Configuring the ODROID XU4 Operating System

UPDATE – This post was originally written for HardKernel’s distribution of Ubuntu 15.10, but now has been changed to use the ODROID server image for Ubuntu 14.04 LTS, which is available from HardKernel here. The motivation for this change was to use an official HardKernel support distribution that was specifically built for headless server application. Ubuntu 14.04 LTS may be an older distribution, but it works for our purposes. Temporary Networking Setup When setting up the nodes initially, you will need to SSH into them to configure their settings. However, if we go straight to our network design, we will not be able to connect to any node between the master node is not yet set up as a router. So we will need to connect each node directly to the external network (e.g., you home network). Since the bill of materials called for a 5-port ethernet switch and there are only 4 nodes, we will start by having the external network Read More …

Building the ODROID XU4 Low Cost Cluster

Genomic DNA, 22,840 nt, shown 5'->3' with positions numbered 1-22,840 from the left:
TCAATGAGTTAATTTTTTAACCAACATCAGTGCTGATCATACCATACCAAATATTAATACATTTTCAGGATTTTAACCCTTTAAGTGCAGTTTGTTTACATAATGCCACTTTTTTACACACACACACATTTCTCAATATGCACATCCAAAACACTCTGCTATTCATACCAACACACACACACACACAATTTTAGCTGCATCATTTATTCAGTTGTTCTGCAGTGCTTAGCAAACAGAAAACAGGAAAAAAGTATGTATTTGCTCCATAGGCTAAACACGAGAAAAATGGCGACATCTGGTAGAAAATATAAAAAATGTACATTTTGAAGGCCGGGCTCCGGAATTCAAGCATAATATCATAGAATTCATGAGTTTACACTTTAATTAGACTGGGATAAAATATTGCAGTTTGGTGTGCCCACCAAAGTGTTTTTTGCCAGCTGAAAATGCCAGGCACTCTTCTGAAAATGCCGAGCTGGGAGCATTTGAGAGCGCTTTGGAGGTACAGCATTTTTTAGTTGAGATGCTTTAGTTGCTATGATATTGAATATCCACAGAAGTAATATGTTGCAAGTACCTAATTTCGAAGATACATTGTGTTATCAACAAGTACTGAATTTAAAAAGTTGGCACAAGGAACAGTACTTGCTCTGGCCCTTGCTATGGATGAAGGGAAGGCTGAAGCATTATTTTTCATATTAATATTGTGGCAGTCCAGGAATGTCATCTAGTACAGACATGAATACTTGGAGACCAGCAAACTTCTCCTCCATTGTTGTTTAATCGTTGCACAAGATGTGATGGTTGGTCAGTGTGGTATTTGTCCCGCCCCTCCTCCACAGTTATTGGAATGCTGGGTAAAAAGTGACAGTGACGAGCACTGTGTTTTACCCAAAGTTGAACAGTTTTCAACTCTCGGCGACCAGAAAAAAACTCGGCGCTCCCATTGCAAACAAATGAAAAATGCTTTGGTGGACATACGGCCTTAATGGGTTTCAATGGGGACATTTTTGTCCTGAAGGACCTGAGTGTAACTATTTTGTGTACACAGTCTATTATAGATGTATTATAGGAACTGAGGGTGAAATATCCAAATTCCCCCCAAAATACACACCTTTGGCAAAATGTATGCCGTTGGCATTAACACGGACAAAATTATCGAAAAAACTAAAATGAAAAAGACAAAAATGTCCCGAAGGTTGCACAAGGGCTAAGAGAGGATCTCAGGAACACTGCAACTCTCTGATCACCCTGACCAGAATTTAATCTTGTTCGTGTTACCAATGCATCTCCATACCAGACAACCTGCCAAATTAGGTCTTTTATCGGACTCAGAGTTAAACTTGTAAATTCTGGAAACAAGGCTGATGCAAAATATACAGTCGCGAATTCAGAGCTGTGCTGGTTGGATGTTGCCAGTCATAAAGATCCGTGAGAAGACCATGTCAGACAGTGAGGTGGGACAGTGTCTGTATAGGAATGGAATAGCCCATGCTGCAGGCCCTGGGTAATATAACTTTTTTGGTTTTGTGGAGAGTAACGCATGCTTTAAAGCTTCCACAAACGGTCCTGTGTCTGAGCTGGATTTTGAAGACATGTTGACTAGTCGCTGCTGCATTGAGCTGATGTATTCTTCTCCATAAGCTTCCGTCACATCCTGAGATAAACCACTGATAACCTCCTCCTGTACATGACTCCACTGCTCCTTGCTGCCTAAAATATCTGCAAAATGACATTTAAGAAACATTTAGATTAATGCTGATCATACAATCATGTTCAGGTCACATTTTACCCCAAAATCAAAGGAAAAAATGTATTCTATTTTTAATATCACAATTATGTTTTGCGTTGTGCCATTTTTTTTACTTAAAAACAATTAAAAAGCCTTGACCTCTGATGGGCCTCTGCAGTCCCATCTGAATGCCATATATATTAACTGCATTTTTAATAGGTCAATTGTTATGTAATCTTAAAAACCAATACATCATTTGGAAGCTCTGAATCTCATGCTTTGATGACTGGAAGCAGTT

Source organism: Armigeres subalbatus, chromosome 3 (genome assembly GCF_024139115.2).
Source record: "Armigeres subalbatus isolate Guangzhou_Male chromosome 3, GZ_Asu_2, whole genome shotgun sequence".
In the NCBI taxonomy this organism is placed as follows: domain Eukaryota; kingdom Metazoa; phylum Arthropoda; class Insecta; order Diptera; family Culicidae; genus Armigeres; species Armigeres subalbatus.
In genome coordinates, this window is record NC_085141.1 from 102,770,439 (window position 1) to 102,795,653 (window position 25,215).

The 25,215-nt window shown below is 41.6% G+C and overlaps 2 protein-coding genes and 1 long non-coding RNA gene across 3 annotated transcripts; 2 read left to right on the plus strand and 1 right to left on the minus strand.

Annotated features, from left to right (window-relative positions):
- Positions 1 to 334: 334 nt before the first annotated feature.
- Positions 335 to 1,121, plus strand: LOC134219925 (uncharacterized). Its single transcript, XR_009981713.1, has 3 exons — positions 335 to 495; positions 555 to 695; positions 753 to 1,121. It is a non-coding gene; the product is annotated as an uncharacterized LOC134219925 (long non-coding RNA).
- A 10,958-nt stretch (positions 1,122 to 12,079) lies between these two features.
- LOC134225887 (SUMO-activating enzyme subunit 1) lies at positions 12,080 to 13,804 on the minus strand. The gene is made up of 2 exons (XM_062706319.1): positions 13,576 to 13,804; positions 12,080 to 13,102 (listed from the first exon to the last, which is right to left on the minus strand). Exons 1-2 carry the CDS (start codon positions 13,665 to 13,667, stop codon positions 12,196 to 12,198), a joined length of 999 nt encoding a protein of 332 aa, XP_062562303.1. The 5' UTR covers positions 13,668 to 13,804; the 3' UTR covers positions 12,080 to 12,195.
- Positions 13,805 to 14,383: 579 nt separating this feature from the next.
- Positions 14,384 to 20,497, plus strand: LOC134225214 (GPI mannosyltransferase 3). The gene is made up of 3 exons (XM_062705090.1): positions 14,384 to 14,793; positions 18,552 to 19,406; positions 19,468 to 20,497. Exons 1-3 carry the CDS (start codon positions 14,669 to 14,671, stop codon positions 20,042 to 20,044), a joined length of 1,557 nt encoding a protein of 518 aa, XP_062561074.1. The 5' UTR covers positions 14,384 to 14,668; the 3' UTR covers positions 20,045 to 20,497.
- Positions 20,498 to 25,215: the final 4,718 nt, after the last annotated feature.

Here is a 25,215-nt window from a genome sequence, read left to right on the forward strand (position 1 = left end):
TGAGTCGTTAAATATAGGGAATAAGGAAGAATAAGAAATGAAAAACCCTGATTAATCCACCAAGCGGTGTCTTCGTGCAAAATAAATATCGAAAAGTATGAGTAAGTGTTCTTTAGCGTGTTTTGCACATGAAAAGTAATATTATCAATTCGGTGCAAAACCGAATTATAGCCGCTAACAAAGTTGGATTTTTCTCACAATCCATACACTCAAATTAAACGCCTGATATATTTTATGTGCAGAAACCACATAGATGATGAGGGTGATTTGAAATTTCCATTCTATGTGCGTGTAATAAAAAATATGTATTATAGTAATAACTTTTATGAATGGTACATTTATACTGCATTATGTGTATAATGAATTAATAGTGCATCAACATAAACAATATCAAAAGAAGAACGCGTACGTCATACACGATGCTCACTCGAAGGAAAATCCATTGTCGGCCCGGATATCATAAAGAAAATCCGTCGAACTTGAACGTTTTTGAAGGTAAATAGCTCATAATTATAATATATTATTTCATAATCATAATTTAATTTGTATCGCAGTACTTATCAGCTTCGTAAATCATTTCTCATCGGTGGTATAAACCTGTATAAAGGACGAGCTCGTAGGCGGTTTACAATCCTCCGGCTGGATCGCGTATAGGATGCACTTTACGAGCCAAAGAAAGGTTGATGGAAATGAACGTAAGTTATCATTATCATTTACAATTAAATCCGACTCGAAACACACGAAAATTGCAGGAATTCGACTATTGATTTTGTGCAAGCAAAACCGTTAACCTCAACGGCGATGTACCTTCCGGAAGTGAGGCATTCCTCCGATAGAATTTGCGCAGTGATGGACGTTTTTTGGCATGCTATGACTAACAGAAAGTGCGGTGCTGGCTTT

My shipment of ODROID XU4s that I ordered for my low cost cluster came into today. So I set out to assemble the cluster. My daughter “helped” me with this, making it a fun family activity. First thing I did was layout the nodes. Though I knew these board would be small, it did impress me just how small they were. The first task is to attach the eMMC drive to each node. Note that I eventually had to undo this as I later discovered I needed to flash the drives with the latest Ubuntu build. But given the amount of space the PCB standoffs five, removing and reattaching the eMMC drive is not hard. Then I attached the XU4s together with the PCB standoffs I bought. The short standoffs are for the “feet” to the stack, and the long ones to separate each node. Once I stacked all of the nodes, I attached the ethernet switch and the cabling. I Read More …